I, on the other hand, served my steak with sweet potato fries and creamed broccoli rabe.

And oh how Drouet becomes more attractive over that meal:
Drouet fairly shone in the matter of serving. He appeared to great advantage behind the white napery and silver platters of the table and displaying his arms with a knife and fork. As he cut the meat his rings almost spoke. His new suit creaked as he stretched to reach the plates, break the bread, and pour the coffee. He helped Carrie to a rousing plateful and contributed the warmth of his spirit to her body until she was a new girl. He was a splendid fellow in the true popular understanding of the term, and captivated Carrie completely. 
That little soldier of fortune took her good turn in an easy way. She felt a little out of place, but the great room soothed her and the view of the well-dressed throng outside seemed a splendid thing. Ah, what was it not to have money! What a thing it was to be able to come in here and dine! Drouet must be fortunate. He rode on trains, dressed in such nice clothes, was so strong, and ate in these fine places. He seemed quite a figure of a man, and she wondered at his friendship and regard for her. (63)

There he is in all that finery and abundance and pageantry (seeing and being seen, particularly by Carrie), and he comes out all the better. She notices that his suit is new, he wields cutlery in such a way it draws attention to his body, his rings almost speak. In this moment, he is the promise of Chicago: American. Masculine. Wealthy. Comfortable. Urbane. Generous. It's no wonder she's willing to take the "two soft, green, handsome ten-dollar bills" (66) he later presses into her palm. As out of place she feels in the gleaming Windsor room, he impresses her with his ease with money and with the city. He is all she desires to be, all that she longed for back in Columbia City, Wisconsin. And all of this done over a hearty, American meal of steak and potatoes. This is it, the American Dream. And the longing for wealth and ease.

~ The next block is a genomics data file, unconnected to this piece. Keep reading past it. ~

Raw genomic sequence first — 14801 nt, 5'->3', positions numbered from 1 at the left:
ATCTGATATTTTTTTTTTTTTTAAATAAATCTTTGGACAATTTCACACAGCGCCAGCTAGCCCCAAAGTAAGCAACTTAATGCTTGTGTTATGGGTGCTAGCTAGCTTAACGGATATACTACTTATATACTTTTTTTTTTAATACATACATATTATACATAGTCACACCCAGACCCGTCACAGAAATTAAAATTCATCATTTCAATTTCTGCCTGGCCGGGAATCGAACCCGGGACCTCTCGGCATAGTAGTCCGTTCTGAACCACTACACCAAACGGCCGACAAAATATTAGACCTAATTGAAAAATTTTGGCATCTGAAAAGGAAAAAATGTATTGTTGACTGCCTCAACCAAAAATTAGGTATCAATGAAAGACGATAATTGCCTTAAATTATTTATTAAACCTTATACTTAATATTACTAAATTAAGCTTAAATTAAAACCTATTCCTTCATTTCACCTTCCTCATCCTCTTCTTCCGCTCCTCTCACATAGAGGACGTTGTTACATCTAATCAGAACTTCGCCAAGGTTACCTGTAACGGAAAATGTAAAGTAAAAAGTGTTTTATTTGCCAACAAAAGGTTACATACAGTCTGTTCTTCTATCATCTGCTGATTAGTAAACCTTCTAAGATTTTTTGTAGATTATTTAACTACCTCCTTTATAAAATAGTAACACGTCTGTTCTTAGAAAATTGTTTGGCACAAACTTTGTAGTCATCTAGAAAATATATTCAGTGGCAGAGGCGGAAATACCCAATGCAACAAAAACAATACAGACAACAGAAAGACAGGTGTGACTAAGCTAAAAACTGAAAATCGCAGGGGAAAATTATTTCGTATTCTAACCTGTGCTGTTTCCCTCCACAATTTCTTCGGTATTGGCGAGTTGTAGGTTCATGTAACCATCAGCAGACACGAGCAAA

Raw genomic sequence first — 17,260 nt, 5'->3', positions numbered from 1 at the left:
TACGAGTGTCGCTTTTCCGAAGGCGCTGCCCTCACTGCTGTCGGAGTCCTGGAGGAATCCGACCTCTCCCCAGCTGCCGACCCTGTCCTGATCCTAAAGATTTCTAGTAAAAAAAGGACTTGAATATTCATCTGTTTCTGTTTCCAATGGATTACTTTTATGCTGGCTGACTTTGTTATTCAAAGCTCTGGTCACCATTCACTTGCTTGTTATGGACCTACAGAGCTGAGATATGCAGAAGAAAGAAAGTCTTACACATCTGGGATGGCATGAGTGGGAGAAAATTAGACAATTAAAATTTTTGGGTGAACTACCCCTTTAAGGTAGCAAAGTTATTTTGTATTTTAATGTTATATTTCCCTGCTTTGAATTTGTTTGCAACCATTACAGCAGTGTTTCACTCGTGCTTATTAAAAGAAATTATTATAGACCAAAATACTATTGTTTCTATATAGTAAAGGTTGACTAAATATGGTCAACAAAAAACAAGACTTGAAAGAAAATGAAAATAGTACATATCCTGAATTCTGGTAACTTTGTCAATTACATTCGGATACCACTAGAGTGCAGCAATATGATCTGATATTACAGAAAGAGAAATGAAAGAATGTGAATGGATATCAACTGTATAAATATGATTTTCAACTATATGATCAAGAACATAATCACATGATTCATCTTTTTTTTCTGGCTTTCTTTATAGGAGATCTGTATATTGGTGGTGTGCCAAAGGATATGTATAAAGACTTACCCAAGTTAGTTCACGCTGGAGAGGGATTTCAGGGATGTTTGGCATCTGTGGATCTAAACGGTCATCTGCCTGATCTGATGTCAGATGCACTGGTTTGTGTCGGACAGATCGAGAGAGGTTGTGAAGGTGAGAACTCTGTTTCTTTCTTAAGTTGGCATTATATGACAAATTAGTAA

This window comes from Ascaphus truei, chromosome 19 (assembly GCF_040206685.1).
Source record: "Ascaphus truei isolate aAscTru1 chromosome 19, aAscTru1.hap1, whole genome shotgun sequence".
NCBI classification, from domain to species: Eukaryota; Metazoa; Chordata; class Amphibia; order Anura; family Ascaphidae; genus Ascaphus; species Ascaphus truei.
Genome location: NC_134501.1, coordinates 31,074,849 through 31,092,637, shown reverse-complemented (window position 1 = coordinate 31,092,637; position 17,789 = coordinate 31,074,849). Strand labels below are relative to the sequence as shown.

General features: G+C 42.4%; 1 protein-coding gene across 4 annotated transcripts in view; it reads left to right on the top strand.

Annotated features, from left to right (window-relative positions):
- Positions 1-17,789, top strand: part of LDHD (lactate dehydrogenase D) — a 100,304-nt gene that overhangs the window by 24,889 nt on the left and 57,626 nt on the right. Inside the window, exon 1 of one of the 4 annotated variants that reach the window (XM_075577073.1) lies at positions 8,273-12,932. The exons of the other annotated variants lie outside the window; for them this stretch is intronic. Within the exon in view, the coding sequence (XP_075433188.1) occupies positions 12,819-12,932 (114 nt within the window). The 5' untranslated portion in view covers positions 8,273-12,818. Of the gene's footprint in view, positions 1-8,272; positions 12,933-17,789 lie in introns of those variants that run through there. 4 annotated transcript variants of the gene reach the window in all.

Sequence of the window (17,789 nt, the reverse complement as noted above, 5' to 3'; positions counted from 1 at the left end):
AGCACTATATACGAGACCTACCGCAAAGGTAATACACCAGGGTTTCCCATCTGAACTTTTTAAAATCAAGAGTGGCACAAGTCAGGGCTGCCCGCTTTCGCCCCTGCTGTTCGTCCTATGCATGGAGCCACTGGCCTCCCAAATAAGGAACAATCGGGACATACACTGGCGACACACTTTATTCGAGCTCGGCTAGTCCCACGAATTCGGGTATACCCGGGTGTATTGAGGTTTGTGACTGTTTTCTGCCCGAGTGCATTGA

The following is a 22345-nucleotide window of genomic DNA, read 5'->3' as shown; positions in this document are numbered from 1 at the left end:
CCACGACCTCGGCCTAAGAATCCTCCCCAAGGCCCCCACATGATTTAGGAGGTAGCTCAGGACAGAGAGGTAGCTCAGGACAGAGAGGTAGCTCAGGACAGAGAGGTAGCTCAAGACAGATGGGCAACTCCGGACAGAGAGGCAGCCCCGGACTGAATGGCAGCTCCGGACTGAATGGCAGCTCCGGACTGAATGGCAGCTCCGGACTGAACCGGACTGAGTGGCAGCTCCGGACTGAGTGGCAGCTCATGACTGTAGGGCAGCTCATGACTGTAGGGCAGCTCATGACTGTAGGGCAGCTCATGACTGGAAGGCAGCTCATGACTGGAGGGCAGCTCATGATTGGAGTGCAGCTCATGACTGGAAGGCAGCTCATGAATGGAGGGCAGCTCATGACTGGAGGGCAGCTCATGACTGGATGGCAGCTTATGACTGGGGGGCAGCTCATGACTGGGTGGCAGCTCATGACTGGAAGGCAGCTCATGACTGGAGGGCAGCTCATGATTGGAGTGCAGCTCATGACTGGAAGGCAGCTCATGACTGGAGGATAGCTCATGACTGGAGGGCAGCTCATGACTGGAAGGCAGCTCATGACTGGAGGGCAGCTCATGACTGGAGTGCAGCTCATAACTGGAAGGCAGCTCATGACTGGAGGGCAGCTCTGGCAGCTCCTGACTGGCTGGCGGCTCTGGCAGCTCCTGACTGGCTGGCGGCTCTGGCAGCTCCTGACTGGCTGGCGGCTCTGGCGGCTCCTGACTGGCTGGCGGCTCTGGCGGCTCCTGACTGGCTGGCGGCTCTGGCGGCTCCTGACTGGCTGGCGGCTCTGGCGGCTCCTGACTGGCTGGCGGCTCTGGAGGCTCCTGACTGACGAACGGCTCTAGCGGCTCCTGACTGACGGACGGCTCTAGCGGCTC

So she, our sin-loving sister, moves in with him. How can a country girl resist? But then Drouet introduces her to George Hurstwood, who is ever more dashing than Drouet (it just might be his healthy employment as the manager of Fitzgerald and Moy's, a saloon in Chicago). And isn't that just it? The American Dream, Dreiser suggests, is something we touch on, but then we want more. We desire and then we desire and then we desire.

Thus, Hurstwood and Carrie begin a flirtation that turns into more, despite Hurstwood being married (a small detail he fails to mention to Carrie). Through a series of events (most of which include Drouet being humanly incapable of letting people down and always wanting to look a bit more debonair and sophisticated than he is), Carrie ends up on the stage of the Elks Club theater.

The next day, all hell breaks loose: Drouet learns of the affair, as does Hurstwood's wife, and Carrie learns that Hurstwood has a wife. Heavy drinking (on Hurstwood's part) ensues, as does a bit of thievery from an unlocked safe at Hurstwood's employer's, and a lie to Carrie lures her onto a train, and both Carrie and Hurstwood abscond in the middle of the night to the wilds of Montreal. A guilty conscience leads to Hurstwood returning most of the money but not guilty enough to keep him from committing bigamy (and Carrie agreeing to it) and whisking her away to the even bigger city of New York.